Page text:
Nappily Ever After (also on Netflix and based on this book I haven’t yet read 41osWiEC9sL__SX322_BO1,204,203,200_)- the latest Sanaa Lathan starrer – with a side of Lynn Whitfield. These two women were staples of ‘Black’ film throughout the 90s and aughts (The Women of Brewster Place, The Josephine Baker Story, Stompin at the Savoy, A Thin Line Between Love and Hate, Eve’s Bayou etc. in the case of Whitfield; The Best Man, Disappearing Acts, Love and Basketball,  Brown Sugar, Something New etc. in the case of Sanaa) and honestly I was going to watch for the two of them alone. Throw in some social commentary vis-à-vis Black women and our complicated relationship with our hair  in world where Eurocentric beauty standards (including straight hair) are the default (for more and deeper takes on this topic read Althea Prince’s The Politics of Black Women’s Hair 41fcMlIvaVLor watch Chris Rock’s Good Hair51D76G05XQL__SY445_), and what’s not to watch. I saw a lot of criticism of this one before I actually saw it. Folks felt it was light fare and too cliché from what I’m gathering, and they’re not wrong. But it’s also a romantic comedry (sic) and they do that – see every Meg Ryan film ever. So I take it for what it is and enjoy it as such (and it was entertaining) and hope that we get more and more opportunities to tell a wide range of films so that one film won’t be expected to carry the burden of telling our many stories (especially when it’s not exactly the genre for it).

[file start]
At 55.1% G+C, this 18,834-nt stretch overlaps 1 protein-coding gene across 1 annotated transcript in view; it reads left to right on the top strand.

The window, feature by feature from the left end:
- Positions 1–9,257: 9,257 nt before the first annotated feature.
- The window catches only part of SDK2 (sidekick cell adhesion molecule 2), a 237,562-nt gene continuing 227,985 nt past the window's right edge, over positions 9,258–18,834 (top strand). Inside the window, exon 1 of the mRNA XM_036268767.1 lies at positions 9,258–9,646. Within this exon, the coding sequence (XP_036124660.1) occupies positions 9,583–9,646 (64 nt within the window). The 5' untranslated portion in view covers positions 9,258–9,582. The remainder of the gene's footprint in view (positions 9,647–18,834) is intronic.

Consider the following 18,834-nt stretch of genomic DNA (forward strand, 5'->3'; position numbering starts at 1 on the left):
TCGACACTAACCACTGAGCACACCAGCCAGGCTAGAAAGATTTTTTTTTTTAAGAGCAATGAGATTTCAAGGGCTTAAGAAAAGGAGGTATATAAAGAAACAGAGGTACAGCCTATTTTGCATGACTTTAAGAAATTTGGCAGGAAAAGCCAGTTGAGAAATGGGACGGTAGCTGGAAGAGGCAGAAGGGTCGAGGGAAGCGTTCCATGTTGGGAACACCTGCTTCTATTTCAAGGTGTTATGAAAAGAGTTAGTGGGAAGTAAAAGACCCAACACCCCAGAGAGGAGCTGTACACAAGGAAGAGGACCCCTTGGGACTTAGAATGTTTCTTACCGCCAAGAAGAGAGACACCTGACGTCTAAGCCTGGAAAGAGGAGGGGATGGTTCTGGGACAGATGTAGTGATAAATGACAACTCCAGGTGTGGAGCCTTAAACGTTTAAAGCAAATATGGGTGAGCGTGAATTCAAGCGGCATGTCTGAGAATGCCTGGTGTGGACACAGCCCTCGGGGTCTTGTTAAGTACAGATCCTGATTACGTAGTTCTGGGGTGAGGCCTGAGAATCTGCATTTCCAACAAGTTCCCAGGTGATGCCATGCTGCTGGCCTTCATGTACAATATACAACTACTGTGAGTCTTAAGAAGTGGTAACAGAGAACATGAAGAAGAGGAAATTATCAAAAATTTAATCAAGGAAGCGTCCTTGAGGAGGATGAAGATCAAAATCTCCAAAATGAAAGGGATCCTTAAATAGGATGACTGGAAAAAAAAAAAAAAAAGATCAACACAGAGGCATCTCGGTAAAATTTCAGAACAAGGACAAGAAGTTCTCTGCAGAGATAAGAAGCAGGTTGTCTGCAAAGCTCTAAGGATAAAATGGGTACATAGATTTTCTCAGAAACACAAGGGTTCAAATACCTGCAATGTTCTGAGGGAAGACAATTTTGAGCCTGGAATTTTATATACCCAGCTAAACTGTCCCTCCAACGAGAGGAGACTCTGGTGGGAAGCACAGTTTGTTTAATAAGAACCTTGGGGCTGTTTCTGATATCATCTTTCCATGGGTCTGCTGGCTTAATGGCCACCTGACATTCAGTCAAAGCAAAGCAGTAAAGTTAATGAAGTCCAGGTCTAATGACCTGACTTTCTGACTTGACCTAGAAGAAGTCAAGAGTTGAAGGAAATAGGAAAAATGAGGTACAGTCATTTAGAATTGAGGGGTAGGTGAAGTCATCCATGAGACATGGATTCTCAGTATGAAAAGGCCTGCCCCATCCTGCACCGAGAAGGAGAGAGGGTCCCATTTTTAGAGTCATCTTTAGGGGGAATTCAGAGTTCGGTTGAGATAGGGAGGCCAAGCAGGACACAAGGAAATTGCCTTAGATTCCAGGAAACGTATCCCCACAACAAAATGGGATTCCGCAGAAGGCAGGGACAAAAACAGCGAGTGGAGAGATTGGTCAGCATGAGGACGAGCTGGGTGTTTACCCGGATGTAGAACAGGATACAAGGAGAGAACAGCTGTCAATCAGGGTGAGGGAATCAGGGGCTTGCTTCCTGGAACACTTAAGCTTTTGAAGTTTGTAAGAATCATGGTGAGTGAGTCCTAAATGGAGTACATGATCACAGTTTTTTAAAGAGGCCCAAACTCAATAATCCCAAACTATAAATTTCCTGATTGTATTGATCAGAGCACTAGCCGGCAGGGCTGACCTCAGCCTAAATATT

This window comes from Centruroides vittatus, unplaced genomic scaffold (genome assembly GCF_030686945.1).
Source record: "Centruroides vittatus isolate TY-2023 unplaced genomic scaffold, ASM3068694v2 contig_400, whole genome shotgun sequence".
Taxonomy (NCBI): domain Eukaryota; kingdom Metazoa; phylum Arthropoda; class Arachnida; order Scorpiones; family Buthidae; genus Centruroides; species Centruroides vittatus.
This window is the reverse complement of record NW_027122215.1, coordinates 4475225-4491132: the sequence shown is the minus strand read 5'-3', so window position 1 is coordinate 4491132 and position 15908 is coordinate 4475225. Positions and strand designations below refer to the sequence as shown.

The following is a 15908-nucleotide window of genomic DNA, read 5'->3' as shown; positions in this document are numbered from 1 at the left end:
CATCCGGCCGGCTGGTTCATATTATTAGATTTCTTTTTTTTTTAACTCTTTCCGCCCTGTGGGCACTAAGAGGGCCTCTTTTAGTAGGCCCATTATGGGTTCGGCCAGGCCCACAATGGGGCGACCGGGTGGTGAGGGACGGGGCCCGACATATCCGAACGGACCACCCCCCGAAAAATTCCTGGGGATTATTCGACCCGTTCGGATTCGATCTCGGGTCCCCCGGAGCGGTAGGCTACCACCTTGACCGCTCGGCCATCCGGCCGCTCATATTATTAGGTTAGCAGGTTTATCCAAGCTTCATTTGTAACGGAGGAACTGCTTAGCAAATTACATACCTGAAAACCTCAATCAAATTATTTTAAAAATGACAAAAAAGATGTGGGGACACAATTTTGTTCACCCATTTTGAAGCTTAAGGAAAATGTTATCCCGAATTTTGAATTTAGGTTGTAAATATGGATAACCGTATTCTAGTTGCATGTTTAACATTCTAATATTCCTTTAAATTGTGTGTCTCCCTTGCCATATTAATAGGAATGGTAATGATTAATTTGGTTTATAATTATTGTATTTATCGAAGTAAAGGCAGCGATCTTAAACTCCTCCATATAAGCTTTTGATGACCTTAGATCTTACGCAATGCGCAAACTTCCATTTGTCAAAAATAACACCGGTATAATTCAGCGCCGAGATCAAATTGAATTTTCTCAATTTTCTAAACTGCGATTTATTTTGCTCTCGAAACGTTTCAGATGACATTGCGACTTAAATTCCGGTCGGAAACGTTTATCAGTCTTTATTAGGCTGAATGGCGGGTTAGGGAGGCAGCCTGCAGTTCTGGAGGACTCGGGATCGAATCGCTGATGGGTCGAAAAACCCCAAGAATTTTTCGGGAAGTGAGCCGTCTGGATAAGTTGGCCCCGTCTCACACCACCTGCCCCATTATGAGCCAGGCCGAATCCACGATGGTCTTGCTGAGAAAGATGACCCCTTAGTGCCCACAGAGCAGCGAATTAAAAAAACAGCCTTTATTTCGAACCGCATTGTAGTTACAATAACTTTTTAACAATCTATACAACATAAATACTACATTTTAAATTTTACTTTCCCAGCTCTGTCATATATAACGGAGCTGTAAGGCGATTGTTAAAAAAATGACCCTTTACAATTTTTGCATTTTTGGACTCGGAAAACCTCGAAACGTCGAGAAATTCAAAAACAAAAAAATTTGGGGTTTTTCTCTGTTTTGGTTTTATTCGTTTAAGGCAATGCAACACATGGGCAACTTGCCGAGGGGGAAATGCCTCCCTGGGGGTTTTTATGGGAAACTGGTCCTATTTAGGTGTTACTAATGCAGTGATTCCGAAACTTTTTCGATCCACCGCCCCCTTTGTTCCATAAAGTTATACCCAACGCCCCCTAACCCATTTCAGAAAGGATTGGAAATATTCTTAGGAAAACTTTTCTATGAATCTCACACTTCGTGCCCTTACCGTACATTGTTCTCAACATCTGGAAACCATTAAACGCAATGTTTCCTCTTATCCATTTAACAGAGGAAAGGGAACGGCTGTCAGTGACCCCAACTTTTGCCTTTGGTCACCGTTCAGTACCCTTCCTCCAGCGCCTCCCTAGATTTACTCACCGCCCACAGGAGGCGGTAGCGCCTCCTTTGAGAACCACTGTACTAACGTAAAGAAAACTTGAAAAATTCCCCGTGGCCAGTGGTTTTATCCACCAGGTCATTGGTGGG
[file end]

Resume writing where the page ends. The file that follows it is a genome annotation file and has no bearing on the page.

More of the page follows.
That first big chop can be scary…scary liberating…as Sanaa will find out when the tears dry (still from Nappily Ever After)

Leave no Trace – the last film I managed to see (mostly) beginning to end. I saw the trailer sometime ago on youtube and it seemed interesting so when I needed to give my brain a rest, I thought, why not. It’s the story of a father who has opted out with his daughter into the wilds of…some wet, cold part of America…until they are drawn back in to life because it turns out you’re not allowed to opt out of life with your teenage daughter. He tries to play along so he won’t lose her but in the end the restlessness gets him; the heartbreaking part coming when she discovers she wants to stay while he can’t quit moving.